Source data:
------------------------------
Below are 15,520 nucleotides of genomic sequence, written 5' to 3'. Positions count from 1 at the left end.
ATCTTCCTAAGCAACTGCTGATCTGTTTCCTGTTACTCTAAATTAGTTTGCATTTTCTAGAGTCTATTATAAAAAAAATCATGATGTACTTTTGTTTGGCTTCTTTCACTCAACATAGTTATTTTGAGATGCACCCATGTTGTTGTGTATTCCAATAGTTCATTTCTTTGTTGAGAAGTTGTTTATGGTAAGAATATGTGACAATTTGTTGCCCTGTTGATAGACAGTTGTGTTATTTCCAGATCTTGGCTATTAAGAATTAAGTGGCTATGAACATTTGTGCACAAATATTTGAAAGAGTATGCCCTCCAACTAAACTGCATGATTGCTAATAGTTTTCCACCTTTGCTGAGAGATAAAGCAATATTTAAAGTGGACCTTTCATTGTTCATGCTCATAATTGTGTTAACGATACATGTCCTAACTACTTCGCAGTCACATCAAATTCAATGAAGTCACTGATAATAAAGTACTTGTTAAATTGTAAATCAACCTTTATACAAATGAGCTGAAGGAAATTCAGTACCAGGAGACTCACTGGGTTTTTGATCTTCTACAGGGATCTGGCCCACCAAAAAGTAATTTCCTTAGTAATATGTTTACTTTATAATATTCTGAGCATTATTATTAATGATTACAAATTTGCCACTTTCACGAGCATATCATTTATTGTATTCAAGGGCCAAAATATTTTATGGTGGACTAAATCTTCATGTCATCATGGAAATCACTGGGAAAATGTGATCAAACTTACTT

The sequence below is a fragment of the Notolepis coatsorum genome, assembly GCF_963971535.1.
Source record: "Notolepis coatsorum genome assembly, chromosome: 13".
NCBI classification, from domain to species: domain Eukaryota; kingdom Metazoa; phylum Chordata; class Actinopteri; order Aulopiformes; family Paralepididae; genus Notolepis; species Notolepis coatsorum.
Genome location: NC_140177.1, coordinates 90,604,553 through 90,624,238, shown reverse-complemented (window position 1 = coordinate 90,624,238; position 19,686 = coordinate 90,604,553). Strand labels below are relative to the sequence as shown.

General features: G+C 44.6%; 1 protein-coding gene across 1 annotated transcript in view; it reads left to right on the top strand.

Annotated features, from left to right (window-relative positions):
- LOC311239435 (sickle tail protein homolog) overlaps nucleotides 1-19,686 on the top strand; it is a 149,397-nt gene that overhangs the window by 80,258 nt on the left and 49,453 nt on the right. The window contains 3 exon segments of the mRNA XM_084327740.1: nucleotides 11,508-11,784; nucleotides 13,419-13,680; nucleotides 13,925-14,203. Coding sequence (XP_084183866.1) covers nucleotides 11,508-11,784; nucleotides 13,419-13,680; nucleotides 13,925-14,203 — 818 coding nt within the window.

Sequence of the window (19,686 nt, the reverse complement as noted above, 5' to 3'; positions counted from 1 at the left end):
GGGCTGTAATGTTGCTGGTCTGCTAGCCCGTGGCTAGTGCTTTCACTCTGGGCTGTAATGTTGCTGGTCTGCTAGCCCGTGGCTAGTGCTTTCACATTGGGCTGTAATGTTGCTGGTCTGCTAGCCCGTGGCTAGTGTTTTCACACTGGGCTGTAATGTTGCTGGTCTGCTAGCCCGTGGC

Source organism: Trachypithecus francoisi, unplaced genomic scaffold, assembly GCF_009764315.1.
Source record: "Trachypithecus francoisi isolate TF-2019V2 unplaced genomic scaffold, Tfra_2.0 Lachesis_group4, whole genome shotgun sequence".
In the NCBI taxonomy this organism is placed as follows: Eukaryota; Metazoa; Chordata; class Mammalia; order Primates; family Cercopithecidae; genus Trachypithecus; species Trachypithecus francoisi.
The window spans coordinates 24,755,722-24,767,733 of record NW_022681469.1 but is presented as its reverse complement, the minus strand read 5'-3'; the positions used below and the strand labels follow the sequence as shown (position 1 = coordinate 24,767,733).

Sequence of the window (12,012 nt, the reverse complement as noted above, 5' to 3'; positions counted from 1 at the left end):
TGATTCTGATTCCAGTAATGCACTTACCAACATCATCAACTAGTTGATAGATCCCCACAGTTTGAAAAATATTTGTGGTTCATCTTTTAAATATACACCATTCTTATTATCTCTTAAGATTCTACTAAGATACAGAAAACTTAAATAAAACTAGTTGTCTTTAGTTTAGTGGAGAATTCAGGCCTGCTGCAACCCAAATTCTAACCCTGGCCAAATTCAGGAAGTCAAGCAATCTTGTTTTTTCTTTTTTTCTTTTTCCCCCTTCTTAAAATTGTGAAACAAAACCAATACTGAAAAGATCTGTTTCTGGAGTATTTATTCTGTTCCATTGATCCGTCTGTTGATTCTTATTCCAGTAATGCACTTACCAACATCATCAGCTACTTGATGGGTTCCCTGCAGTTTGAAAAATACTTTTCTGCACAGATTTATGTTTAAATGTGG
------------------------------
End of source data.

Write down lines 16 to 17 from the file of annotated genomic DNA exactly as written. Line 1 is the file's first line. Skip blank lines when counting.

Sequence of the window (12,012 nt, the reverse complement as noted above, 5' to 3'; positions counted from 1 at the left end):
TGATTCTGATTCCAGTAATGCACTTACCAACATCATCAACTAGTTGATAGATCCCCACAGTTTGAAAAATATTTGTGGTTCATCTTTTAAATATACACCATTCTTATTATCTCTTAAGATTCTACTAAGATACAGAAAACTTAAATAAAACTAGTTGTCTTTAGTTTAGTGGAGAATTCAGGCCTGCTGCAACCCAAATTCTAACCCTGGCCAAATTCAGGAAGTCAAGCAATCTTGTTTTTTCTTTTTTTCTTTTTCCCCCTTCTTAAAATTGTGAAACAAAACCAATACTGAAAAGATCTGTTTCTGGAGTATTTATTCTGTTCCATTGATCCGTCTGTTGATTCTTATTCCAGTAATGCACTTACCAACATCATCAGCTACTTGATGGGTTCCCTGCAGTTTGAAAAATACTTTTCTGCACAGATTTATGTTTAAATGTGG